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Day v. Sidley & Austin

Citation. Day v. Sidley & Austin, 394 F. Supp. 986, 1975)
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Brief Fact Summary.

Plaintiff J. Edward Day, a Washington attorney, worked as a senior partner for Defendant Sidley & Austin, a Chicago-based firm. Defendant forced Plaintiff to share the chairmanship position of the Washington office after they merged with a second firm.

Synopsis of Rule of Law.

The fiduciary duty in a partnership ensures that a partner does not profit for themselves at the expense of the partnership.


Plaintiff was a senior partner with a long, distinguished career. Plaintiff worked for Defendant out of Washington, D.C. Defendant’s executive committee inquired into merging with another firm, but partners not on the committee were not aware of the deliberations. However, once the firm decided to merge, the proposed merger was brought to a vote for the partners at Defendant firm. Plaintiff voted in favor of the merger but was not aware that the firm intended on merging the Washington offices wherein he would share the chairmanship title with the former chair of the other firm. Plaintiff argued that he had a contractual right to the title of chair of the Washington office, and that the title change was intentionally kept from him when he voted in favor of the merger. If he would have known of the change, Plaintiff would not have voted in favor of the merger – and therefore there would not have been a unanimous vote to merge – and no merger would have taken place. Plaintiff argued that he was professionally humiliated by the title change.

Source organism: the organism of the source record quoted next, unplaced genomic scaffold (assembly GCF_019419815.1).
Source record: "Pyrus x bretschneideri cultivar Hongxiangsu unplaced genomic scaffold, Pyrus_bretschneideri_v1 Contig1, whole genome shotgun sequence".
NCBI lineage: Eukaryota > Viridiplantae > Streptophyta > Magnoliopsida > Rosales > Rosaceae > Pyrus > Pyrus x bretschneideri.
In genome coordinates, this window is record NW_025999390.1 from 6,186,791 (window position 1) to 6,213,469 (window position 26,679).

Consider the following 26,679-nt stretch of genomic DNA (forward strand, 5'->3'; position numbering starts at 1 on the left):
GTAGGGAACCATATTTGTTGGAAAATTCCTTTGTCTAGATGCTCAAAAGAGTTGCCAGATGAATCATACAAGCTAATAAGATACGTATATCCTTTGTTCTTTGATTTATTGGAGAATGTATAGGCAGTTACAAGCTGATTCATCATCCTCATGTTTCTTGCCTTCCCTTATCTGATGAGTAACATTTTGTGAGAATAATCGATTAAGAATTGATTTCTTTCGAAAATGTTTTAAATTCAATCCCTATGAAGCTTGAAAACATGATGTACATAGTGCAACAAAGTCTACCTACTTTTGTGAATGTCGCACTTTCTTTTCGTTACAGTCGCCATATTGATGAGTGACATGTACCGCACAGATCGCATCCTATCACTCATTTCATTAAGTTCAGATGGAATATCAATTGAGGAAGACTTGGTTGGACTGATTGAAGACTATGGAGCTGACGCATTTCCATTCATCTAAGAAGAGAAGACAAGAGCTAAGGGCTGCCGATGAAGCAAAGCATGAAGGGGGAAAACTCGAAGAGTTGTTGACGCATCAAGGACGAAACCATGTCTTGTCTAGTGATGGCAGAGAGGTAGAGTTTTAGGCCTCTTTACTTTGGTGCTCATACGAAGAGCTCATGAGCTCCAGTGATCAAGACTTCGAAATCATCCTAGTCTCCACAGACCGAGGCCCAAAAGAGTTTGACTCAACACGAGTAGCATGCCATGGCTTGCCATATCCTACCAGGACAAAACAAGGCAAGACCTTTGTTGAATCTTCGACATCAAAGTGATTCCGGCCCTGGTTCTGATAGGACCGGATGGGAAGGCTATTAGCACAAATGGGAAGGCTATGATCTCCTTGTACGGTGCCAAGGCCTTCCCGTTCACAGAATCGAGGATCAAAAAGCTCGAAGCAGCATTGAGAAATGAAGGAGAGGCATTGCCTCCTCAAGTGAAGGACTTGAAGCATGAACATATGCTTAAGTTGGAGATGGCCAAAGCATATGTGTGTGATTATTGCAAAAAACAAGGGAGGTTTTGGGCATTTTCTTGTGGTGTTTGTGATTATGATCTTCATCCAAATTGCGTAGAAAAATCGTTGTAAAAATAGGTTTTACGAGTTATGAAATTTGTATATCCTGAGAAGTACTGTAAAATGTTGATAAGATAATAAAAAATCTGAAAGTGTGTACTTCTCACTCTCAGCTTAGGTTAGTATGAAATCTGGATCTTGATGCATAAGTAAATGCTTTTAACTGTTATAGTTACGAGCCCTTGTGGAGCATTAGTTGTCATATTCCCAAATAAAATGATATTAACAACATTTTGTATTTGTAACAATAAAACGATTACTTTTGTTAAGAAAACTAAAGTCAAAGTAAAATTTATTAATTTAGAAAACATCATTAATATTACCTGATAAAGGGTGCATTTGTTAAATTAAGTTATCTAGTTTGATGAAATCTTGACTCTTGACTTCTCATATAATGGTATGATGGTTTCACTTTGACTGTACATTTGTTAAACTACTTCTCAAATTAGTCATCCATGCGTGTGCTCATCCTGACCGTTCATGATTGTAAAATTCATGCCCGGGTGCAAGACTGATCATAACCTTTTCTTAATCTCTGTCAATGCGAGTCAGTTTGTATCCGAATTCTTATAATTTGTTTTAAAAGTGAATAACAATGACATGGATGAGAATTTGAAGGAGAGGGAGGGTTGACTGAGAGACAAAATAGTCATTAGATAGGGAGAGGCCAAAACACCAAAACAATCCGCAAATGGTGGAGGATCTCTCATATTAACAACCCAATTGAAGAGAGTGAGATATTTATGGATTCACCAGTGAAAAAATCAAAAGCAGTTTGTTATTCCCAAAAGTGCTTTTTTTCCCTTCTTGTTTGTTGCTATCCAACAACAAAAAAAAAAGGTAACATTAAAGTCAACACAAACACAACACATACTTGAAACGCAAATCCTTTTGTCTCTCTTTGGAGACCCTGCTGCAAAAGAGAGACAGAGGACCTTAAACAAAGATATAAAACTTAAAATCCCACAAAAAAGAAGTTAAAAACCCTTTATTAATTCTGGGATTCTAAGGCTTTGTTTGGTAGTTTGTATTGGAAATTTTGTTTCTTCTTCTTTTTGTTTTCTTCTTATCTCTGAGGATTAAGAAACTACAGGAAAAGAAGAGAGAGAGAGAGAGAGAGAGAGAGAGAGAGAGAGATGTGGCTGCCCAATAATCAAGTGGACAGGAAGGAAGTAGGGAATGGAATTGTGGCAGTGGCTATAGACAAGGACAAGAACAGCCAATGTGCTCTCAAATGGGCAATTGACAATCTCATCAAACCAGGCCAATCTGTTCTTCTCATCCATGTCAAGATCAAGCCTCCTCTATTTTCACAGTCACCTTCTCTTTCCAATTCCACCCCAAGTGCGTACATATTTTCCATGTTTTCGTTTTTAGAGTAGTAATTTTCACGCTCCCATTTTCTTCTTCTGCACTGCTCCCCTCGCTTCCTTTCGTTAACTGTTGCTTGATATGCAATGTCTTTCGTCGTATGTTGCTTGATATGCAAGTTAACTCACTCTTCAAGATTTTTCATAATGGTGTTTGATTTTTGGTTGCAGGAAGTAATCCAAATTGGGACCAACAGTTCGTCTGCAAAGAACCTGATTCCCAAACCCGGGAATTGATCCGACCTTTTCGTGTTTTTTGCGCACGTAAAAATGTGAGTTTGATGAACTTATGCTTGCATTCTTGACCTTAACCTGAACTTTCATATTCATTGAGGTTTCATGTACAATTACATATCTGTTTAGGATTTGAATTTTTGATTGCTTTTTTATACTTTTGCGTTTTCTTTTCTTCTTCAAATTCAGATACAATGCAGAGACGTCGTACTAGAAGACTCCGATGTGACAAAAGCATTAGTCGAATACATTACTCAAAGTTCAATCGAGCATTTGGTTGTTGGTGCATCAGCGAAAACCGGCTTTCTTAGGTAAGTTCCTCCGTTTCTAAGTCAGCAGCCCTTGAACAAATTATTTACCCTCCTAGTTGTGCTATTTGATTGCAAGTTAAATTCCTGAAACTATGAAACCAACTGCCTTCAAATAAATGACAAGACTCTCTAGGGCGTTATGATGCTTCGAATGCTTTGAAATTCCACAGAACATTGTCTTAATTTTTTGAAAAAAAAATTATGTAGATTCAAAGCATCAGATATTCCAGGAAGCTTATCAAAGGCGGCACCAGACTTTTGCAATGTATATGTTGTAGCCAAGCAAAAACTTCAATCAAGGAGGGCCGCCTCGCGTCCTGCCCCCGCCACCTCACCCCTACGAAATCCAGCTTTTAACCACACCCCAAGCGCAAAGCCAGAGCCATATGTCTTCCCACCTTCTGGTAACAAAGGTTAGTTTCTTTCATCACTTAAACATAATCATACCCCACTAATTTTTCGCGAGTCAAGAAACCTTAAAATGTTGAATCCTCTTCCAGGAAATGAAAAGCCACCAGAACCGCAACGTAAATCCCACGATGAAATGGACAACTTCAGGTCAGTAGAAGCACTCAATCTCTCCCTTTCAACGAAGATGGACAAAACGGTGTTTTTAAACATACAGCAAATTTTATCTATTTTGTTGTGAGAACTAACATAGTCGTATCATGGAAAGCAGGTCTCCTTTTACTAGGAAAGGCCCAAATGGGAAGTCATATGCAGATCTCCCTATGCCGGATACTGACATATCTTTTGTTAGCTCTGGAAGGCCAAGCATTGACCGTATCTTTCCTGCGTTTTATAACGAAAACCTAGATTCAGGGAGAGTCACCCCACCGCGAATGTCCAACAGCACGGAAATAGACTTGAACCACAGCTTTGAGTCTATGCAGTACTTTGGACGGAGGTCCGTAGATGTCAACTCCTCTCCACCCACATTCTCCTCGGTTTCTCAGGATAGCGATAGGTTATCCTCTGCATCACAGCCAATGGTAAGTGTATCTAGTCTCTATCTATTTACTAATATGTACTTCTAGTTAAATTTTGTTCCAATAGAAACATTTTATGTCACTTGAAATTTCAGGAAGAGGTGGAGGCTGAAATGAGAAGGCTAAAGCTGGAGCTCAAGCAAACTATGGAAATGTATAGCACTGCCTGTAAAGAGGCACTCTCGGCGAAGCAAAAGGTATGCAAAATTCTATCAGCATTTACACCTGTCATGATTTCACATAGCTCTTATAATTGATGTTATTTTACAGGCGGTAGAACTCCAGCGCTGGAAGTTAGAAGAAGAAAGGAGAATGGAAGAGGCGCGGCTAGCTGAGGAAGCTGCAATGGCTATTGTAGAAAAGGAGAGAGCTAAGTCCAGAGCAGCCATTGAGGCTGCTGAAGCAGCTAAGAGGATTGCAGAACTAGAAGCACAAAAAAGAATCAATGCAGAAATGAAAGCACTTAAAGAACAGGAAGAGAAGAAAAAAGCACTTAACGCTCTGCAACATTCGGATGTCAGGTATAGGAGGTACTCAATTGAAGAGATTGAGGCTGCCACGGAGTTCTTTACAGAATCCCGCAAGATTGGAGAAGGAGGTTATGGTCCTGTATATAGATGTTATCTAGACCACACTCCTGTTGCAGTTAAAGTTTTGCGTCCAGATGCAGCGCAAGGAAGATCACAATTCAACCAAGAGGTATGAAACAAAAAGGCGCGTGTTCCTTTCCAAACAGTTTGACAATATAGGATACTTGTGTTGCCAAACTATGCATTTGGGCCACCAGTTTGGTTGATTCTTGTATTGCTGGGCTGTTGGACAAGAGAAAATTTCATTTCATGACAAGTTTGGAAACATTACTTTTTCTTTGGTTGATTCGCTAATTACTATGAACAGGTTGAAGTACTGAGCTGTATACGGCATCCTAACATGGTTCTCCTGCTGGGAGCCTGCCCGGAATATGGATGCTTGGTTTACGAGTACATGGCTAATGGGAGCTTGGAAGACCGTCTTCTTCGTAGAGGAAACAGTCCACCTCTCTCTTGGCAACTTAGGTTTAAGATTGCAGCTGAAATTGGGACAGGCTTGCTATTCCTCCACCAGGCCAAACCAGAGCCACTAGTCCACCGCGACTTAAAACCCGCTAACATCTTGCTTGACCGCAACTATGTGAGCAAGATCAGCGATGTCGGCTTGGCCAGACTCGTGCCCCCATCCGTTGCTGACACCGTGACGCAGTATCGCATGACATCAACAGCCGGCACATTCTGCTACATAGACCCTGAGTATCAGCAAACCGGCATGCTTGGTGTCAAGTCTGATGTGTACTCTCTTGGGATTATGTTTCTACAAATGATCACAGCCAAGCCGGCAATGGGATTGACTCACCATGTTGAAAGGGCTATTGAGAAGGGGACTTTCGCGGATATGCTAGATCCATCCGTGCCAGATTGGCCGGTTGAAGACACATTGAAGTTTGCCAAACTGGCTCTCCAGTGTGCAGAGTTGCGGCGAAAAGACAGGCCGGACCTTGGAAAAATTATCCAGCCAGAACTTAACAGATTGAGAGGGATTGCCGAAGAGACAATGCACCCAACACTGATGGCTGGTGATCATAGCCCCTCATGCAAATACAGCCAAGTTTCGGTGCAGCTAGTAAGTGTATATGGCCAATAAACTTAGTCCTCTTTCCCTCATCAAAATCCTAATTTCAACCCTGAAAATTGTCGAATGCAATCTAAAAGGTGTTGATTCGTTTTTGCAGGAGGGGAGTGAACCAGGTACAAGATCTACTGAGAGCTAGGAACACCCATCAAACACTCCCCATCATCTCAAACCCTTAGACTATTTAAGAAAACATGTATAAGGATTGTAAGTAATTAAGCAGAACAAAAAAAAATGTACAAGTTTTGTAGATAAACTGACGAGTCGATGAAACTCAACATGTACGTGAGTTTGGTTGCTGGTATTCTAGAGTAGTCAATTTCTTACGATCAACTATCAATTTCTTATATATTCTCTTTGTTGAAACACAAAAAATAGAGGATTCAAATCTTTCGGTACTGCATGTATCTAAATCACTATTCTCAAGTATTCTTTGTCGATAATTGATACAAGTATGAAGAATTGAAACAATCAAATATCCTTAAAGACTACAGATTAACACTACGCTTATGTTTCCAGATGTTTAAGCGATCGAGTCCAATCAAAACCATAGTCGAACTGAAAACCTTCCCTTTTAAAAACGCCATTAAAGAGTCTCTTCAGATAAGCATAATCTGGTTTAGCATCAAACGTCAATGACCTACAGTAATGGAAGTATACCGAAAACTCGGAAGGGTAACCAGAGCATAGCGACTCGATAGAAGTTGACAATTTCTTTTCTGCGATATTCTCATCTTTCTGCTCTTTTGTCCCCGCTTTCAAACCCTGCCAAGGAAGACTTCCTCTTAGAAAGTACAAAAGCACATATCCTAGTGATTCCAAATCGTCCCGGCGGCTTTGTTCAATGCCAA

The issue is whether Defendant violated a fiduciary duty by changing Plaintiff’s title without his consent.


Defendant did not violate a fiduciary duty to Plaintiff by their merger and subsequent title change for Plaintiff. The partnership agreement that Plaintiff signed authorized the executive committee to appoint members and chairpersons, so Plaintiff was aware of the possibility of a co-chair. Also, Defendants decisions were not made to personally profit at the expense of the firm, and their fiduciary duty does not extend to what Plaintiff proposes. Finally, even if Plaintiff was aware of the title change, his vote against the merger would not have affected anything because a proposed merger only requires a majority vote unless specifically stated otherwise in the partnership agreement.


Members of a partnership do not violate a fiduciary duty to one partner simply because that partner believes that their position was de-valued in any manner. If the other partners are following the agreement provisions and they are exercising their rights in a manner that is beneficial for the partnership over their personal interests, then they are meeting their duty.

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